And when they had been brought to the gate and were being compelled to put on, the men the dress of the priests of Saturn, the women the dress of the priestesses of Ceres, the noble Perpetua remained of like firmness to the end, and would not. For she said: "For this cause came we willingly unto this, that our liberty might not be obscured. For this cause have we devoted our lives, that we might do no such thing as this; this we agreed with you."
Injustice acknowledged justice; the tribune suffered that they should be brought forth as they were, without more ado. Perpetua began to sing, as already treading on the Egyptian's head. Revocatus and Saturninus and Saturus threatened the people as they gazed. Then when they came into Hilarian's sight, they began to say to Hilarian, stretching forth their hands and nodding their heads: "You judge us," they said, "and God you."
At this the people being enraged besought that they should be vexed with scourges before the line of gladiators (those namely who fought with beasts). Then truly they gave thanks because they had received somewhat of the sufferings of the Lord. 
Mosaic of a prisoner gored by a leopard
in the arena, Tunisia, 3rd century AD 
The Christians were then made to fight the wild beasts. Saturninus as mauled by numerous beasts. Revocatus was torn by a leopard, then by a bear. Saturus was dragged by a boar and faced a bear, but emerged largely unharmed from both encounters to be slain finally by the bite of a leopard. Both Perpetua and Felicitas were made to face a cow that had been trained and goaded to behave like a wild bull:
Perpetua was first thrown, and fell upon her loins. And when she had sat upright, her robe being rent at the side, she drew it over to cover her thigh, mindful rather of modesty than of pain. Next, looking for a pin, she likewise pinned up her dishevelled hair; for it was not meet that a martyr should suffer with hair dishevelled, lest she should seem to grieve in her glory. So she stood up; and when she saw Felicity smitten down, she went up and gave her her hand and raised her up.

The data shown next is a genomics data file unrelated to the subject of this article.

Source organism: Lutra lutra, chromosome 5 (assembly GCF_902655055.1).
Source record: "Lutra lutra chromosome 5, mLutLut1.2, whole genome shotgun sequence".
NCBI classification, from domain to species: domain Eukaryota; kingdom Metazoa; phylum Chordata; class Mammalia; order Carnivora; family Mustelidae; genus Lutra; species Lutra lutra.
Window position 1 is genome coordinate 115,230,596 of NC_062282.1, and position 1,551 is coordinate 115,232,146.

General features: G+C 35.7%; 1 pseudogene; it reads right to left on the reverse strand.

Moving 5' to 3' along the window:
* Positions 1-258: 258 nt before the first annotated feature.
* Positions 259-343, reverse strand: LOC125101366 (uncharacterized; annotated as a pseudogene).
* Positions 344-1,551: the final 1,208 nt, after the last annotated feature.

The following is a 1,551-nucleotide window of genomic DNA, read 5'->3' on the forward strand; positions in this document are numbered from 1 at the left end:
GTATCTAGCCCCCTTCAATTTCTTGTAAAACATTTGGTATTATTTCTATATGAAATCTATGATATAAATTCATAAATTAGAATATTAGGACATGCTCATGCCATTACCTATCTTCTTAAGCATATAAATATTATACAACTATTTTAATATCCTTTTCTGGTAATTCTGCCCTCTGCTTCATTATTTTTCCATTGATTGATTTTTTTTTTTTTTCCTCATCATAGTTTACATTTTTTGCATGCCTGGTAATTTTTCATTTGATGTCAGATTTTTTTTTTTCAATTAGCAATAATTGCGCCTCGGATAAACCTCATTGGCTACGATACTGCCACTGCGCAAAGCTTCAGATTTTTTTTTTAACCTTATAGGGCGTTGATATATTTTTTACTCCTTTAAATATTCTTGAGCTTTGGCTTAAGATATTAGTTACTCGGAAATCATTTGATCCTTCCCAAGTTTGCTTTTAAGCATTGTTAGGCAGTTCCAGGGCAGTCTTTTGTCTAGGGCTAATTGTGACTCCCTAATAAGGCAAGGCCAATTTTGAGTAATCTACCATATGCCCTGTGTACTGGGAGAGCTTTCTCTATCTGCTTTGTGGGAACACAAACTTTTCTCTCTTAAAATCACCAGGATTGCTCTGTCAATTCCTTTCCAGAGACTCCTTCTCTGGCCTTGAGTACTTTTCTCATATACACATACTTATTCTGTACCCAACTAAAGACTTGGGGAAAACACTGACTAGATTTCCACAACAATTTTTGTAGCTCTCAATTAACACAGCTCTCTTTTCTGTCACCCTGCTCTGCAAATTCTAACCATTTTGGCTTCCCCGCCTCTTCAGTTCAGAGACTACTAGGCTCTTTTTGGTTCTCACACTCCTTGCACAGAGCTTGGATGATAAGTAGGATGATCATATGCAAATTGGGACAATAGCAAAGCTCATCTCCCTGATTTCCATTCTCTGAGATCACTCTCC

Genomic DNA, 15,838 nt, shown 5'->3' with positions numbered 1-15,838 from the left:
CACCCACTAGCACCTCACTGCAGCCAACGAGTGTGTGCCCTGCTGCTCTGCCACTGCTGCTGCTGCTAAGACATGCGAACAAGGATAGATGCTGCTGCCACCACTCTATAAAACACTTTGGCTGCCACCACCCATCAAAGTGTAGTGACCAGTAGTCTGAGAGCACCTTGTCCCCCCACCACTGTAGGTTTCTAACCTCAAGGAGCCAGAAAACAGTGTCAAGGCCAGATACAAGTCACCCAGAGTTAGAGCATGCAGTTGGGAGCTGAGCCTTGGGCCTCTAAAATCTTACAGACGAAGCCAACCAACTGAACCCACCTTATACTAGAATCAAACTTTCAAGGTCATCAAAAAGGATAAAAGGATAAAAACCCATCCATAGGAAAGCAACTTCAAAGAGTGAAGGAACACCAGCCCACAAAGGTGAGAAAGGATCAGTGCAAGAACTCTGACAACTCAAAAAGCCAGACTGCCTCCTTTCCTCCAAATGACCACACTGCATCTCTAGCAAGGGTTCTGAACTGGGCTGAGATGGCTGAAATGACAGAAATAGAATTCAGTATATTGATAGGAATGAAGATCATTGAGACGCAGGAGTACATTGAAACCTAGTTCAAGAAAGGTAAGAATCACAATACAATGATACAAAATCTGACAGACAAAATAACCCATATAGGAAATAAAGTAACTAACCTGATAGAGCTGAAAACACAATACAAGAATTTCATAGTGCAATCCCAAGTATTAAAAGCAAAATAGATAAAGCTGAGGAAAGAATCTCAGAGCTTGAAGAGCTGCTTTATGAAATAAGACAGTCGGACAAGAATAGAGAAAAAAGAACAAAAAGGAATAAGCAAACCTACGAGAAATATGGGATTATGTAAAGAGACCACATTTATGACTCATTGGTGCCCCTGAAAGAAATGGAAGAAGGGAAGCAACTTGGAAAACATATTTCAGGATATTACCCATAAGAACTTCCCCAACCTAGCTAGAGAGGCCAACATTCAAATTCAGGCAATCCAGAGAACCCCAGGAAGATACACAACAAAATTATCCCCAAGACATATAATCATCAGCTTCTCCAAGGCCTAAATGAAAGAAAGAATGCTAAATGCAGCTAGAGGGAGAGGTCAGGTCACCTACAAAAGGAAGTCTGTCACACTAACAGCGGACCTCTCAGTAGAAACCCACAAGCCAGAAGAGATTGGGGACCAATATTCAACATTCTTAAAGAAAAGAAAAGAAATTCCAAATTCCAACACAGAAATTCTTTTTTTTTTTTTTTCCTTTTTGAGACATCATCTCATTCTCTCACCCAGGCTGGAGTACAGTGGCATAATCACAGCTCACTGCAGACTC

Not killed by the mad cow, Perpetua cried out to her brother and the other catechumens present:
"Stand fast in the faith, and love you all one another; and be not offended because of our passion."
It seems that four of the five survived their ordeals with the beasts and were slaughtered, in the end, by sword strokes from the gladiators present. In Perpetua's case, however, the gladiator was inexperienced in killing and made a mess of her execution:
Perpetua, that she might have some taste of pain, was pierced between the bones and shrieked out; and when the swordsman's hand wandered still (for he was a novice), herself set it upon her own neck. Perchance so great a woman could not else have been slain (being feared of the unclean spirit) had she not herself so willed it. 
So perished these five to the glory of God the Father Almighty, and His Son Jesus Christ. The entire Passion of Perpetua and Felicitas may be read at the Early Christian Writings site.

Septimius Severus from the
British Museum.
Though this persecution occurred during the reign of Septimius Severus, it is thought to have been a local persecution only, not empire-wide. The reputation of Severus is quite mixed regarding his attitude toward Christianity. The Historia Augusta records that he promulgated an edict making it illegal to convert to Judaism or Christianity. Meanwhile, Tertullian, writing in AD 212 (or 217) in his Ad Scapulam, admits that though persecutions have taken place under Severus, that emperor was:
"graciously mindful of the Christians...Both women and men of highest rank, whom Severus knew well to be Christians, were not merely permitted by him to remain uninjured; but he even bore distinguished testimony in their favour, and gave them publicly back to us from the hands of a raging populace."